A fundamental challenge to the legal story of autonomy, technology and law comes, like Mumford’s critique of the technology story, from the social sciences. As early as thelawyer turned sociologist Max Weber began the task of cataloguing legal systems it became increasingly clear that social contract narratives failed to account for what it meant to live with a fully rationalised legal system, modern executive government and industrial capitalism. In this mass urban context of the machine (it must be remembered that ‘technology’ only become common parlance in the 1950s) concepts like nature, reason, freedom, sovereign, contract, rights had difficulty being recognized by identifiable ‘things.’ The US realists of the 1920 and 1930 tried to grasp this, but were hampered by their common law training, law school context and remained, in the main, fixated on judicial decision-making. It is the work of Michel Foucault that fundamentally challenges the legal story of autonomy, technology and law. Instead, of postulating a natural human and a state of nature, Foucault presents a plastic human constructed by techniques. Human subjectivity (that place were one feels free or otherwise) was not a private zone of autonomy that survived and was to be guaranteed by the social contract, but a product of context. Foucault talks about the cultural processes in modernity through which humans are made: The processes that Mumford glosses with his broad brush stokes. These processes are the discourses of the self (medical, sexual, legal) and the mundane training, through routine, reports and discipline by panoptic institutions (the family, schools, hospitals, army, prisons, churches, and especially universities) that construct the ‘I’ of modern life. There is not the binary sovereign-subject but ever-changing and ever- to-be negotiated networks of power relations. Here ‘law’ is more properly experienced as mores, authority, disciplines and punishments, and ‘technology’ is more properly experienced as techniques for self control and for power over others. Talk of autonomy is a relative and negotiated affair that can be represented spatially as zones where the reflective possibility of choice is possible. However, that is not freedom from; the range of choices are always limited and circumscribed.

In Foucault’s story the emphasis is on how the individual as a self negotiates the everyday; through using techniques and in being subjected to techniques, and in so doing changing. I am suggesting that, notwithstanding their obvious differences that Foucault fits within Mumford’s very grand account. Mumford on the primacy of culture, and with that humankind’s responsibility for self-creation, while Foucault explains the processes, at the level of the individual, through which an individual is made to be responsible for the self.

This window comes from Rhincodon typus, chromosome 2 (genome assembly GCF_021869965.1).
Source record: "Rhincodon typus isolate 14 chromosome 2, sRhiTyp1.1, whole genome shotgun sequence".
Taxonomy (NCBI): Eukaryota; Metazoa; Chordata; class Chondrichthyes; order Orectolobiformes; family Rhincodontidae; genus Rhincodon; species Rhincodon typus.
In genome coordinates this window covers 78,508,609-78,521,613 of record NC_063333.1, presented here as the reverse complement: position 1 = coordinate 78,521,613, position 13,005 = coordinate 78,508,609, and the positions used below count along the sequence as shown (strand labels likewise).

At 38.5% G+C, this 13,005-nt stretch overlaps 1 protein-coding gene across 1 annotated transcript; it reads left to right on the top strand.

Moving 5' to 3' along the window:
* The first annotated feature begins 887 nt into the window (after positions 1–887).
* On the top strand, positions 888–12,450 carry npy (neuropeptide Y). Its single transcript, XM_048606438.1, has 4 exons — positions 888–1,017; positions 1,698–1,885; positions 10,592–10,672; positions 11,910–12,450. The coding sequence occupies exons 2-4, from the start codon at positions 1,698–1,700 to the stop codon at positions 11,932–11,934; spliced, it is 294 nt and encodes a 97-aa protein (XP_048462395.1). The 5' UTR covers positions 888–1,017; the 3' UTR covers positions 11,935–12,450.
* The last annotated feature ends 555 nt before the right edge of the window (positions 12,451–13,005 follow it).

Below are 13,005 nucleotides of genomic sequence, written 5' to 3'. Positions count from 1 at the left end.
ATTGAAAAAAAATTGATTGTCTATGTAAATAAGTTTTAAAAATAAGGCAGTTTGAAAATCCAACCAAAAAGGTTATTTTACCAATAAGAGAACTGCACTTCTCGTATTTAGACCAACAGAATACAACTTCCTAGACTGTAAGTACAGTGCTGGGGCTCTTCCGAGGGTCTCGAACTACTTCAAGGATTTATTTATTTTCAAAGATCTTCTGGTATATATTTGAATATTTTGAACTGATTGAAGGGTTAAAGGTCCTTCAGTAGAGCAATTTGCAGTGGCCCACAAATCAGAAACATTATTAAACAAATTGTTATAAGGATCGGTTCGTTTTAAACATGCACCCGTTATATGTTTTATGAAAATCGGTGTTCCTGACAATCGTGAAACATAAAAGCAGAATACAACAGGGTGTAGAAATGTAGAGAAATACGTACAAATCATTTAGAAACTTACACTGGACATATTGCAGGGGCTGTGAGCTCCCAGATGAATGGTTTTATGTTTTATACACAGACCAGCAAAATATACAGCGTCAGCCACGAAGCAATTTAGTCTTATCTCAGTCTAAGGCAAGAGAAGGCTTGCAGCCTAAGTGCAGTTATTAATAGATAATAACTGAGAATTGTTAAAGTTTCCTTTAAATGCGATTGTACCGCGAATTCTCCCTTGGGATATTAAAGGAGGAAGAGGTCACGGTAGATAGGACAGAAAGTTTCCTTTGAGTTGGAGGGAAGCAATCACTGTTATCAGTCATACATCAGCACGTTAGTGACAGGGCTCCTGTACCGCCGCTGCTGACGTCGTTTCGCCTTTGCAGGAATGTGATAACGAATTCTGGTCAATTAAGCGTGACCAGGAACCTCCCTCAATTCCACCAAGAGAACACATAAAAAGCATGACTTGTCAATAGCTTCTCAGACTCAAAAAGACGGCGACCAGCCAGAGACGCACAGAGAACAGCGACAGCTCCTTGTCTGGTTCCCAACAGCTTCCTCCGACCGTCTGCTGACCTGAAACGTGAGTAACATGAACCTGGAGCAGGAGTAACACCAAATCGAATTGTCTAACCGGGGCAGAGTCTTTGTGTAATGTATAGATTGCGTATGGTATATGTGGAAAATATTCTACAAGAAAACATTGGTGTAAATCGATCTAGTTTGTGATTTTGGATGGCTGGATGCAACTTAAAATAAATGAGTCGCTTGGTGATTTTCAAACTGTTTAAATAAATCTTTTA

Now this autonomy story might seem quite removed from the mainstream of law and technology scholarship. However, I would submit that the more complex assessments of technology that are being voiced in this forum owe there formative moment to a realisation that it is human doing with technology, that is the cultural registry, that is the frame from which law and technology needs to be considered. Further, the existence of this forum, with all these signs and symbols (Mumford would be proud, and ‘signs and symbols’ sounds more retro-cool than the po-mo ‘discourse’) exercising our autonomy to reflect on our freedom to, and our responsible for the world that we make through technology and law.

In short, and this is the punch line of my argument, we tell stories. I continually and on purpose used the noun ‘story’ and verbs like ‘talk’and ‘telling’ throughout. What I have endeavoured to show has been how law and technology thinking replicates and transmits fundamental narratives about autonomy, technology and law, even in the guise of practicality. What I also have suggested in the conclusion with the autonomy story is a realisation that these stories, embedded and persuasive that they are, are cultural and we have responsibility for them. This is why my research continues to circle back to science fiction (even when I feel I should grow up, get grants and do practical law and technology research). Putting aside the mountains of chaff within the opus of science fiction there are some grains - some concepts, characters, plots, narratives -that are resources to write alternative stories about the relation between humans, technology and law.